New Research Explores Biophysical Aspects of Food Mouthfeel

A new study aims to better understand the biophysical mechanisms underlying taste sensations, potentially leading to the development of healthier food products without compromising mouthfeel.

Food texture and feel in the mouth play a significant role in its acceptance, varying widely among different foods. This complexity underscores the challenge of defining an optimal mouthfeel, which is influenced by factors such as food type, texture, and temperature.

One relatively underexplored area is the role of mechanoreceptors, which respond to pressure and stretching, in determining optimal mouthfeel and flavor. One of the researchers, Melanie Köhler, emphasizes the importance of understanding the interactions between these receptors, food constituents, and sensory molecules in the mouth to enhance our knowledge of mouthfeel.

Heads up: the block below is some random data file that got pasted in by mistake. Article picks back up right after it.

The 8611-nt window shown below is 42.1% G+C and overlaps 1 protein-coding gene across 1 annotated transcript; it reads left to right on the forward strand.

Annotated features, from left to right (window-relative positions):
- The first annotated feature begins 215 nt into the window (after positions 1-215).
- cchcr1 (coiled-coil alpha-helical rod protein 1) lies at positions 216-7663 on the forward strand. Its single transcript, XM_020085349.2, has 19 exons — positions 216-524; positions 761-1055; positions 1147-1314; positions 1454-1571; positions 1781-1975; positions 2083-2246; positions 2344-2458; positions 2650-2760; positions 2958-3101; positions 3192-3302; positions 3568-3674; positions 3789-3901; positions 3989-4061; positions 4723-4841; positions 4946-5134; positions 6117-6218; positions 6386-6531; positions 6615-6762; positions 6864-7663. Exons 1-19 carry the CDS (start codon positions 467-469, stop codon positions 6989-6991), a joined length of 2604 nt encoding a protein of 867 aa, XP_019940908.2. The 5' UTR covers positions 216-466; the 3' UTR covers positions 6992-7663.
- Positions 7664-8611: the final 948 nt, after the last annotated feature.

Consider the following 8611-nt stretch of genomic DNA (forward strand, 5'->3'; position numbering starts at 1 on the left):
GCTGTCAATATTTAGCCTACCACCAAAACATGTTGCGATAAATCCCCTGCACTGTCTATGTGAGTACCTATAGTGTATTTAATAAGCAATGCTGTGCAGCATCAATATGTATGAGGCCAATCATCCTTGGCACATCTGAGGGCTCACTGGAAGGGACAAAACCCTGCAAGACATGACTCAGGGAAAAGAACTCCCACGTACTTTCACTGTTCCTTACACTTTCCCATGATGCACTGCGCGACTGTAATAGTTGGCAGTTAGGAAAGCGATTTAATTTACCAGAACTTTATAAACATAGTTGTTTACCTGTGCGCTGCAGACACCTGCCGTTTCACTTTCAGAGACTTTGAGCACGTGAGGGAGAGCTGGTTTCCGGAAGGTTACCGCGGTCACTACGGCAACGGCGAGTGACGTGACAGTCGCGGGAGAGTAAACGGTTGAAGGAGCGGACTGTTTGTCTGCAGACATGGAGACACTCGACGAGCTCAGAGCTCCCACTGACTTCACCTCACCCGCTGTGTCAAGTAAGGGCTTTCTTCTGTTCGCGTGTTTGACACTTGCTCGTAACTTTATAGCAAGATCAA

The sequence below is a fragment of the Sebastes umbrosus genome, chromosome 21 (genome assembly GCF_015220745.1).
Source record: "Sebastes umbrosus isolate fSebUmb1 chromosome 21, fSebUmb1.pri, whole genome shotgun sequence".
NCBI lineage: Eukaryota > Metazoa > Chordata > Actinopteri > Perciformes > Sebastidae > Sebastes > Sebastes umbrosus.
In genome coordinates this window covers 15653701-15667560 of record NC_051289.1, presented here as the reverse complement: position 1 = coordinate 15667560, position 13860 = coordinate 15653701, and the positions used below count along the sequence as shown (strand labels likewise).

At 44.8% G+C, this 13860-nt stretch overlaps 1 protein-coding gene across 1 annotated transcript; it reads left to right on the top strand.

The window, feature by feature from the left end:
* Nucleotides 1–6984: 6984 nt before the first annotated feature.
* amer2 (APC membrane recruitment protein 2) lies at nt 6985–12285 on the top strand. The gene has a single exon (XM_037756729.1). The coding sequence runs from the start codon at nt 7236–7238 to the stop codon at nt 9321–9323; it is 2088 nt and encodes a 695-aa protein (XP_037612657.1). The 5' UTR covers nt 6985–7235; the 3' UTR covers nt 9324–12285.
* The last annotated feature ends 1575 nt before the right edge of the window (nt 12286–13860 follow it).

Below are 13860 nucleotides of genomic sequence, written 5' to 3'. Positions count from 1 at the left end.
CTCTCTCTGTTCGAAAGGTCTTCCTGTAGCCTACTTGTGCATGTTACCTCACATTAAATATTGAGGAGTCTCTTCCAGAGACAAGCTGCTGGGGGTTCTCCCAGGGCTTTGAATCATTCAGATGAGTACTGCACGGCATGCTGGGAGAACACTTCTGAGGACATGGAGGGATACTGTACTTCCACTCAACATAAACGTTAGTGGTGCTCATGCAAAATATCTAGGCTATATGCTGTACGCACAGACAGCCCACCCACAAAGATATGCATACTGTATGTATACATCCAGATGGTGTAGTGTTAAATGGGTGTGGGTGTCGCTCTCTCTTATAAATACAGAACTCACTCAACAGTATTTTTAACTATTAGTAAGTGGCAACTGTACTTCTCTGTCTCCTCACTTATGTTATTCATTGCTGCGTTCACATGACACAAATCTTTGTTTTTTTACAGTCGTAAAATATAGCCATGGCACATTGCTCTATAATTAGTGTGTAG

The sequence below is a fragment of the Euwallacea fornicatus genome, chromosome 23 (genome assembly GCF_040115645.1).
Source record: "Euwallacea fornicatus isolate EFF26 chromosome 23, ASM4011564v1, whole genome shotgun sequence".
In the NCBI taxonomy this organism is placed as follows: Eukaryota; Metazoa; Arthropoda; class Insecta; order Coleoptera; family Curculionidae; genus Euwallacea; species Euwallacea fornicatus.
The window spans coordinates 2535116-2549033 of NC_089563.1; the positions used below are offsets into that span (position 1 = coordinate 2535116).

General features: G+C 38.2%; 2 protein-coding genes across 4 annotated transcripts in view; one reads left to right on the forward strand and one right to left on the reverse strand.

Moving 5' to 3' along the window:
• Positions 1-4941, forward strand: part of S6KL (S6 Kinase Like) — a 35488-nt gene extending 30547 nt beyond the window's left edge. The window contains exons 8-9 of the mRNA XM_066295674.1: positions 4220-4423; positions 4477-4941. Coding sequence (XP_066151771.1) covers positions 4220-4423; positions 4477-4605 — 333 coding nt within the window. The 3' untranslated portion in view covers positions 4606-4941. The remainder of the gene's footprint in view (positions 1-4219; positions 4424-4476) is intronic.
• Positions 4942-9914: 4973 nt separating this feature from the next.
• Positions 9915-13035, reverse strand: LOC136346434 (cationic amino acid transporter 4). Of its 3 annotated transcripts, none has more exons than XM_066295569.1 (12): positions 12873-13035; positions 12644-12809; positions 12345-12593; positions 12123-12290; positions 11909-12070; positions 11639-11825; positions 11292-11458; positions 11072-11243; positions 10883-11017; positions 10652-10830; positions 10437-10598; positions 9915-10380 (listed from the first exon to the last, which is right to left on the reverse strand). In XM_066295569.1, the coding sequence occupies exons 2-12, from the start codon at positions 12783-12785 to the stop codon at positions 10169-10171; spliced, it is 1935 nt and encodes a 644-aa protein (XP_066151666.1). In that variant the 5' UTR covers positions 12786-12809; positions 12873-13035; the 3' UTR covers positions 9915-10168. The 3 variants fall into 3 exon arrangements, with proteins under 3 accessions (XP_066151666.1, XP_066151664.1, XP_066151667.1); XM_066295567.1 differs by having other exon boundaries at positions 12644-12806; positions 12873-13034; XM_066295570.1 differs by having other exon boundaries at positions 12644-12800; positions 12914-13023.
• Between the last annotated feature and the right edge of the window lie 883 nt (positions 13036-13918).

The team’s research uses biological atomic force microscopy, which allows for the visualization of molecular interactions at an atomic level. By applying mechanical pressure to cells, researchers can activate mechanoreceptors and study their response, providing insights into the biophysical mechanisms of taste sensation.

This research is expected to challenge traditional definitions of flavor, which currently focus on taste and smell. Melanie Köhler suggests that including mechanical perception as a factor in defining flavor could lead to a more comprehensive understanding of the sensory impression of food.

Looking ahead, the team hopes their research will contribute to the development of healthier food options that retain the enjoyable mouthfeel associated with traditional foods.


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